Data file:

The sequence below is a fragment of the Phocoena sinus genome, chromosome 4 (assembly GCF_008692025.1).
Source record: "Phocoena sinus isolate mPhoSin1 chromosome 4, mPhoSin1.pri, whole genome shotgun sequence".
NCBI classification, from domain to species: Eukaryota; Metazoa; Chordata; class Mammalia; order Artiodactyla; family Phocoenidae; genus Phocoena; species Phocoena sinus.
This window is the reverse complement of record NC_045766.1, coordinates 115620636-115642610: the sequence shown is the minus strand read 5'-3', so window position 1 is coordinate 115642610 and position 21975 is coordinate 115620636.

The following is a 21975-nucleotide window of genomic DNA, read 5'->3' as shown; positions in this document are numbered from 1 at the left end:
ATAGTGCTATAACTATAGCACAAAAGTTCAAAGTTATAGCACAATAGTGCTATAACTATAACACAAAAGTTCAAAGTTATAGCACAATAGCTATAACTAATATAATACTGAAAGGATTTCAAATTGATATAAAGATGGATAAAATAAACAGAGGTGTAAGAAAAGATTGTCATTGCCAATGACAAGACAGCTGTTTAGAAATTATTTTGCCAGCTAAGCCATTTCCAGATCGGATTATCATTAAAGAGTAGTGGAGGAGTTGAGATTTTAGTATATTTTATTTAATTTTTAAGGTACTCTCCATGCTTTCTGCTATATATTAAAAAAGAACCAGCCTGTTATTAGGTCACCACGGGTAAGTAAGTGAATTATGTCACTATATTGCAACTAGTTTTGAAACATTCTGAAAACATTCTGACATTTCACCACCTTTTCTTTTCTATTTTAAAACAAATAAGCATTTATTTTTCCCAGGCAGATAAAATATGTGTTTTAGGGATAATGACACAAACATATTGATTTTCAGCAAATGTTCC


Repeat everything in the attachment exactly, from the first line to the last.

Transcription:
The sequence below is a fragment of the Phocoena sinus genome, chromosome 4 (assembly GCF_008692025.1).
Source record: "Phocoena sinus isolate mPhoSin1 chromosome 4, mPhoSin1.pri, whole genome shotgun sequence".
NCBI classification, from domain to species: Eukaryota; Metazoa; Chordata; class Mammalia; order Artiodactyla; family Phocoenidae; genus Phocoena; species Phocoena sinus.
This window is the reverse complement of record NC_045766.1, coordinates 115620636-115642610: the sequence shown is the minus strand read 5'-3', so window position 1 is coordinate 115642610 and position 21975 is coordinate 115620636.

The following is a 21975-nucleotide window of genomic DNA, read 5'->3' as shown; positions in this document are numbered from 1 at the left end:
ATAGTGCTATAACTATAGCACAAAAGTTCAAAGTTATAGCACAATAGTGCTATAACTATAACACAAAAGTTCAAAGTTATAGCACAATAGCTATAACTAATATAATACTGAAAGGATTTCAAATTGATATAAAGATGGATAAAATAAACAGAGGTGTAAGAAAAGATTGTCATTGCCAATGACAAGACAGCTGTTTAGAAATTATTTTGCCAGCTAAGCCATTTCCAGATCGGATTATCATTAAAGAGTAGTGGAGGAGTTGAGATTTTAGTATATTTTATTTAATTTTTAAGGTACTCTCCATGCTTTCTGCTATATATTAAAAAAGAACCAGCCTGTTATTAGGTCACCACGGGTAAGTAAGTGAATTATGTCACTATATTGCAACTAGTTTTGAAACATTCTGAAAACATTCTGACATTTCACCACCTTTTCTTTTCTATTTTAAAACAAATAAGCATTTATTTTTCCCAGGCAGATAAAATATGTGTTTTAGGGATAATGACACAAACATATTGATTTTCAGCAAATGTTCC